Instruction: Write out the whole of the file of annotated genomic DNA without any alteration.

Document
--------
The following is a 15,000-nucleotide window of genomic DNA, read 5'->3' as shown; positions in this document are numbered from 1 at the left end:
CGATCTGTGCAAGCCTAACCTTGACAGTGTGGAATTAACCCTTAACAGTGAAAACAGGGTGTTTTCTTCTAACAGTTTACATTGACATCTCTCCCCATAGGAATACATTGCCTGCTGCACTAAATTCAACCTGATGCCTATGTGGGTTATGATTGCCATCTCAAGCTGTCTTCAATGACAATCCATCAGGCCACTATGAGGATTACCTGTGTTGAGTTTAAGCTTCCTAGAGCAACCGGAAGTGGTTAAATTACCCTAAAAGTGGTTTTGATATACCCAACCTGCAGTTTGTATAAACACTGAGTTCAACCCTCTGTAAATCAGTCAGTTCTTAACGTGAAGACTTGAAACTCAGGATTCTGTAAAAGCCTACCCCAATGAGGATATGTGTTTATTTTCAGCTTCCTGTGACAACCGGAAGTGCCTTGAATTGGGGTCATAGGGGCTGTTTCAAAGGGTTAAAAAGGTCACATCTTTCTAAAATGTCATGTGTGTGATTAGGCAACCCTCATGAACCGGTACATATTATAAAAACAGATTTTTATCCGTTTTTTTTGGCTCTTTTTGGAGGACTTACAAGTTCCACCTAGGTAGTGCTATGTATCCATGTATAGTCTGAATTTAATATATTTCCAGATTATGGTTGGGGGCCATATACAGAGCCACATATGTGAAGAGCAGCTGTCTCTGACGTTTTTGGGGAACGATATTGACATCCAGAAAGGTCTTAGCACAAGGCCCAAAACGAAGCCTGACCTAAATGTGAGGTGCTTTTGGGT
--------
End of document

The following is a 15,000-nucleotide window of genomic DNA, read 5'->3' as shown; positions in this document are numbered from 1 at the left end:
CGATCTGTGCAAGCCTAACCTTGACAGTGTGGAATTAACCCTTAACAGTGAAAACAGGGTGTTTTCTTCTAACAGTTTACATTGACATCTCTCCCCATAGGAATACATTGCCTGCTGCACTAAATTCAACCTGATGCCTATGTGGGTTATGATTGCCATCTCAAGCTGTCTTCAATGACAATCCATCAGGCCACTATGAGGATTACCTGTGTTGAGTTTAAGCTTCCTAGAGCAACCGGAAGTGGTTAAATTACCCTAAAAGTGGTTTTGATATACCCAACCTGCAGTTTGTATAAACACTGAGTTCAACCCTCTGTAAATCAGTCAGTTCTTAACGTGAAGACTTGAAACTCAGGATTCTGTAAAAGCCTACCCCAATGAGGATATGTGTTTATTTTCAGCTTCCTGTGACAACCGGAAGTGCCTTGAATTGGGGTCATAGGGGCTGTTTCAAAGGGTTAAAAAGGTCACATCTTTCTAAAATGTCATGTGTGTGATTAGGCAACCCTCATGAACCGGTACATATTATAAAAACAGATTTTTATCCGTTTTTTTTGGCTCTTTTTGGAGGACTTACAAGTTCCACCTAGGTAGTGCTATGTATCCATGTATAGTCTGAATTTAATATATTTCCAGATTATGGTTGGGGGCCATATACAGAGCCACATATGTGAAGAGCAGCTGTCTCTGACGTTTTTGGGGAACGATATTGACATCCAGAAAGGTCTTAGCACAAGGCCCAAAACGAAGCCTGACCTAAATGTGAGGTGCTTTTGGGT